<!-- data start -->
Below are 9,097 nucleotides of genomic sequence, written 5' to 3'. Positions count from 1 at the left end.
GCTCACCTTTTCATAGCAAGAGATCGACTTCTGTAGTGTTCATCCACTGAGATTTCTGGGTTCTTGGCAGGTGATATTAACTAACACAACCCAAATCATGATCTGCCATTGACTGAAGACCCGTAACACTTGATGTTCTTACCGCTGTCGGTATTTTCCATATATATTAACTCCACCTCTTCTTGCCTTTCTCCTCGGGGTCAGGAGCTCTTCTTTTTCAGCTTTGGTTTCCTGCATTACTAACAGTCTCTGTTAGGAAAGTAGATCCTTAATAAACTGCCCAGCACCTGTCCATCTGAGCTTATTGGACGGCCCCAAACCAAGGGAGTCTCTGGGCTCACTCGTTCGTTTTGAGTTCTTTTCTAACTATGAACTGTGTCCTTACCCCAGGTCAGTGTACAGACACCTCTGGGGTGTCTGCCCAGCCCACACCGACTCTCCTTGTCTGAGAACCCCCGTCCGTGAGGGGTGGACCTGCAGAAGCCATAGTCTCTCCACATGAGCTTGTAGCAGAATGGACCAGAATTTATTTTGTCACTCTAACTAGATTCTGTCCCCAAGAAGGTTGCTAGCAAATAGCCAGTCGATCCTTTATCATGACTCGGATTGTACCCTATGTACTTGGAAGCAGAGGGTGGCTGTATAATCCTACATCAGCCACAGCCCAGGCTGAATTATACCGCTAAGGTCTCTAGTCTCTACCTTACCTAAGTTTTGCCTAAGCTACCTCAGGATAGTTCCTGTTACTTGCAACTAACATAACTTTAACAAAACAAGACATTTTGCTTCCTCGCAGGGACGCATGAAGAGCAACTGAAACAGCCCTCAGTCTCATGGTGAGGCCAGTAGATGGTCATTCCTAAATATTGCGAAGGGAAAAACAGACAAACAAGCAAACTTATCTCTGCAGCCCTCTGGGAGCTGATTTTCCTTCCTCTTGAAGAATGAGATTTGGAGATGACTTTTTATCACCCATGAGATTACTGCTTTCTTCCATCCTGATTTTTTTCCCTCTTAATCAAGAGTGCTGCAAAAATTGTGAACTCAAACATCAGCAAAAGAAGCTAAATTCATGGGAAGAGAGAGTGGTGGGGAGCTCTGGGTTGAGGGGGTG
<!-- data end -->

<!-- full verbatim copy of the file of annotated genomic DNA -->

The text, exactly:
Below are 9,097 nucleotides of genomic sequence, written 5' to 3'. Positions count from 1 at the left end.
GCTCACCTTTTCATAGCAAGAGATCGACTTCTGTAGTGTTCATCCACTGAGATTTCTGGGTTCTTGGCAGGTGATATTAACTAACACAACCCAAATCATGATCTGCCATTGACTGAAGACCCGTAACACTTGATGTTCTTACCGCTGTCGGTATTTTCCATATATATTAACTCCACCTCTTCTTGCCTTTCTCCTCGGGGTCAGGAGCTCTTCTTTTTCAGCTTTGGTTTCCTGCATTACTAACAGTCTCTGTTAGGAAAGTAGATCCTTAATAAACTGCCCAGCACCTGTCCATCTGAGCTTATTGGACGGCCCCAAACCAAGGGAGTCTCTGGGCTCACTCGTTCGTTTTGAGTTCTTTTCTAACTATGAACTGTGTCCTTACCCCAGGTCAGTGTACAGACACCTCTGGGGTGTCTGCCCAGCCCACACCGACTCTCCTTGTCTGAGAACCCCCGTCCGTGAGGGGTGGACCTGCAGAAGCCATAGTCTCTCCACATGAGCTTGTAGCAGAATGGACCAGAATTTATTTTGTCACTCTAACTAGATTCTGTCCCCAAGAAGGTTGCTAGCAAATAGCCAGTCGATCCTTTATCATGACTCGGATTGTACCCTATGTACTTGGAAGCAGAGGGTGGCTGTATAATCCTACATCAGCCACAGCCCAGGCTGAATTATACCGCTAAGGTCTCTAGTCTCTACCTTACCTAAGTTTTGCCTAAGCTACCTCAGGATAGTTCCTGTTACTTGCAACTAACATAACTTTAACAAAACAAGACATTTTGCTTCCTCGCAGGGACGCATGAAGAGCAACTGAAACAGCCCTCAGTCTCATGGTGAGGCCAGTAGATGGTCATTCCTAAATATTGCGAAGGGAAAAACAGACAAACAAGCAAACTTATCTCTGCAGCCCTCTGGGAGCTGATTTTCCTTCCTCTTGAAGAATGAGATTTGGAGATGACTTTTTATCACCCATGAGATTACTGCTTTCTTCCATCCTGATTTTTTTCCCTCTTAATCAAGAGTGCTGCAAAAATTGTGAACTCAAACATCAGCAAAAGAAGCTAAATTCATGGGAAGAGAGAGTGGTGGGGAGCTCTGGGTTGAGGGGGTG